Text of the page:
Don’t let whistle-blowing leave you gasping
For a brief time in 2013, Hong Kong was home to the biggest news story in the world in 2013 when Edward Snowden came out of hiding in Kowloon. We now know that Snowden was formerly employed by a subcontractor of America’s National Security Agency and had committed one of the largest acts of whistle-blowing in world history. While his actions are an extreme version of what can happen when employees blow the whistle, there are still lessons to be learned for companies of any size.
Whistle-blowing is something that goes on every day through global markets, and the consequences can be massive. In September last year, the US Securities and Exchange Commission paid US$30 million to a whistle-blower – who was not based on US soil – for information that they provided to the government regarding their employer’s conduct.
The practice of whistle-blowing is tipped to keep increasing, with more regulator payouts and the rise of social media as a way for employees to air their grievances while maintaining anonymity.
However, if managed the right way, whistle-blowing can provide opportunities to companies instead of risks.
The Right Approach
While we associate whistle-blowing with external leaks – to media or regulators – it can often be kept in-house with the right approach from management.
Concerned employees will often go outside of the company to blow the whistle because they feel their concerns have not been adequately addressed – or they do not think management would welcome their input.
Commonly, this can happen where employers do not have the right policies and protocols in place to deal with whistle-blowers. What those companies fail to recognise is that whistle-blowing – particularly in Hong Kong – is something many employees consider doing.
Last year, Freshfields asked 2,500 management-level employees globally – including 500 in Hong Kong – about their attitudes towards blowing the whistle. The data showed employees here were far more willing to report malpractice than those surveyed elsewhere.
Nearly two-thirds of the Hong Kong participants said they had already blown the whistle or would consider doing it. What is more, seven out of every 10 employees said they would consider taking their concerns outside of their company if management’s response was seen to be inadequate.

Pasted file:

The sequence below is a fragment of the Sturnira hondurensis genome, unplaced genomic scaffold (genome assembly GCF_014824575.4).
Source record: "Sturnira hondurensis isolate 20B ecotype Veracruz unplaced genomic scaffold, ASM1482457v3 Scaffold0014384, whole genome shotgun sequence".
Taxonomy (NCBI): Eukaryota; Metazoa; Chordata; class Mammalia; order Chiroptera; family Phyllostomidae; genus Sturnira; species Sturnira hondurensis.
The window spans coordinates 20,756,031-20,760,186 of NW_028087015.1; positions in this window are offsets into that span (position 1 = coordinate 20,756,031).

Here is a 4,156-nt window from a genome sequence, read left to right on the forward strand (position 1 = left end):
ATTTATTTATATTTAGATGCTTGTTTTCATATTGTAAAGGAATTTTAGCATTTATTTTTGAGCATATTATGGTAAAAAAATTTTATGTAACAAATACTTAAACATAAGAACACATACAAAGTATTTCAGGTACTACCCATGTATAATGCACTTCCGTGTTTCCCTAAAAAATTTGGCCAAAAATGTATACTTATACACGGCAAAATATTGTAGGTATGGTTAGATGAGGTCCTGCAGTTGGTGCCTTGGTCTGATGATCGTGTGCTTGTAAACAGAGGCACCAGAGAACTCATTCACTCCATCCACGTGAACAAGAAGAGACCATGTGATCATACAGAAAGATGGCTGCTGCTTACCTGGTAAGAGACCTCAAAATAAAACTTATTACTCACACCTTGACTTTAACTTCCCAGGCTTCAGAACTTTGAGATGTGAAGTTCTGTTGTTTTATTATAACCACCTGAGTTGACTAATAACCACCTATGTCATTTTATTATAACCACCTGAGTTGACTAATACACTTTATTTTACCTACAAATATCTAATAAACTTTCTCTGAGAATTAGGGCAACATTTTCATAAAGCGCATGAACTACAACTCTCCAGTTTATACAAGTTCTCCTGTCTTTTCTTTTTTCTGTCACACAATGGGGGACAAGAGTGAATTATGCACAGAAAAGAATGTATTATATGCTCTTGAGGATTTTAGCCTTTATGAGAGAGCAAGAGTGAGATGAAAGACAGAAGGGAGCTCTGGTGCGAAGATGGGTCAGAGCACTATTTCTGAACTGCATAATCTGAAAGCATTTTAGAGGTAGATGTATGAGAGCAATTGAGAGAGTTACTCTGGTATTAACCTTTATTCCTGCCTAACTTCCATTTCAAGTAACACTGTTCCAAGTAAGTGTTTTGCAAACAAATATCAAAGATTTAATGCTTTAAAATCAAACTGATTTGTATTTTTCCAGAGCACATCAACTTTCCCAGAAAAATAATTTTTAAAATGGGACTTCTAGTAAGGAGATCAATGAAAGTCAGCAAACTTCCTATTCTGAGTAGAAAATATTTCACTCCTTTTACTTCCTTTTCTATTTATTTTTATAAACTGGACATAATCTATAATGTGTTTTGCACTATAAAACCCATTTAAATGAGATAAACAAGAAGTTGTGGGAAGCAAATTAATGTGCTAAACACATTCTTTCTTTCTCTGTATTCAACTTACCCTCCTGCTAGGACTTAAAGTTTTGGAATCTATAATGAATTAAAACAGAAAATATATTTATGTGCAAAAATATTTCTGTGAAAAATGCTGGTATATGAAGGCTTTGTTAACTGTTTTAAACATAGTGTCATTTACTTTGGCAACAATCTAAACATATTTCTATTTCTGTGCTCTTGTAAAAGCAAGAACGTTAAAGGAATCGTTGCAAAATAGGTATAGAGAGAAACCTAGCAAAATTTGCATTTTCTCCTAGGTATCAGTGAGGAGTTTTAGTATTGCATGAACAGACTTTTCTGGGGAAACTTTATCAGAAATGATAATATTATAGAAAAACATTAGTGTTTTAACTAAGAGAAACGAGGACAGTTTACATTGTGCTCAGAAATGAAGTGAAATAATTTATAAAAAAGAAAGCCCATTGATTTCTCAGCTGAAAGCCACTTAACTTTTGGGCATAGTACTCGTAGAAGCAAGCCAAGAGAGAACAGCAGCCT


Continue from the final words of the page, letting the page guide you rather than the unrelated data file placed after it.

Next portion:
Employers can either ignore the risks, or build a system and put in place processes that encourage a culture of internal communication, so potential problems can be identified before they leave the workplace.
A whistle-blowing policy can provide an avenue of powerful upwards communication from staff that can highlight problems before they occur, improve morale, and minimise expenditure. However, establishing such a policy needs to be deliberate and careful.
The needs of every company are different, and that means whistle-blowing policies change from business to business. There are, however, some fundamental concepts that make the difference between an effective whistle-blowing policy and a meaningless document.
A good whistle-blowing policy needs to be simple to understand and communicated openly. It is not enough for a policy to exist if it is hidden in some dark corner of the intranet. Employees need to know that management treats the policy seriously.
That policy needs to be clear about what sort of conduct is included in the policy – will it address purely financial matters within a company, or it will it also include potential violations of other human resources policies, such as occupational health and safety?
The policy must also be open about how the company plans to manage the confidentiality of any allegations made by staff. A whistle-blowing policy will be ineffective unless staff members understand the way in which their disclosures will be treated.
Employees need to be able to report questionable activity within the company in such a way that bypasses the person or business unit they believe may be behaving questionably.
If a staff member is concerned about their direct supervisor’s conduct, it is vital they can report their concerns in a way that does not involve the supervisor in question. HR departments commonly play the role of honest broker between the whistle-blower and upper management where there are genuine concerns.
If a business decides to implement a whistle-blowing policy, it requires investment from leadership and senior management to ensure its success.
For some companies, a whistle-blowing policy can lead to larger cultural shifts, and employees will only buy into those changes if they see support at the top.
For those companies that do go down this path, a whistle-blowing policy can be a start of much larger and positive changes within its business.
It makes good sense for companies to consider a whistle-blowing policy – both to minimise risk and foster a broader culture of compliance and transparency.
Kathleen Healy (left) is a partner in Freshfield’s expanding employment, pensions and benefits practice in Asia and specialises in advising on Asia-Pacific employment and HR projects.
Laura Chapman is a senior associate in Freshfield’s Employment, pensions and benefits team based in Hong Kong. She has a broad range of experience advising employers on both contentious and non-contentious employee matters throughout the Asia-Pacific region.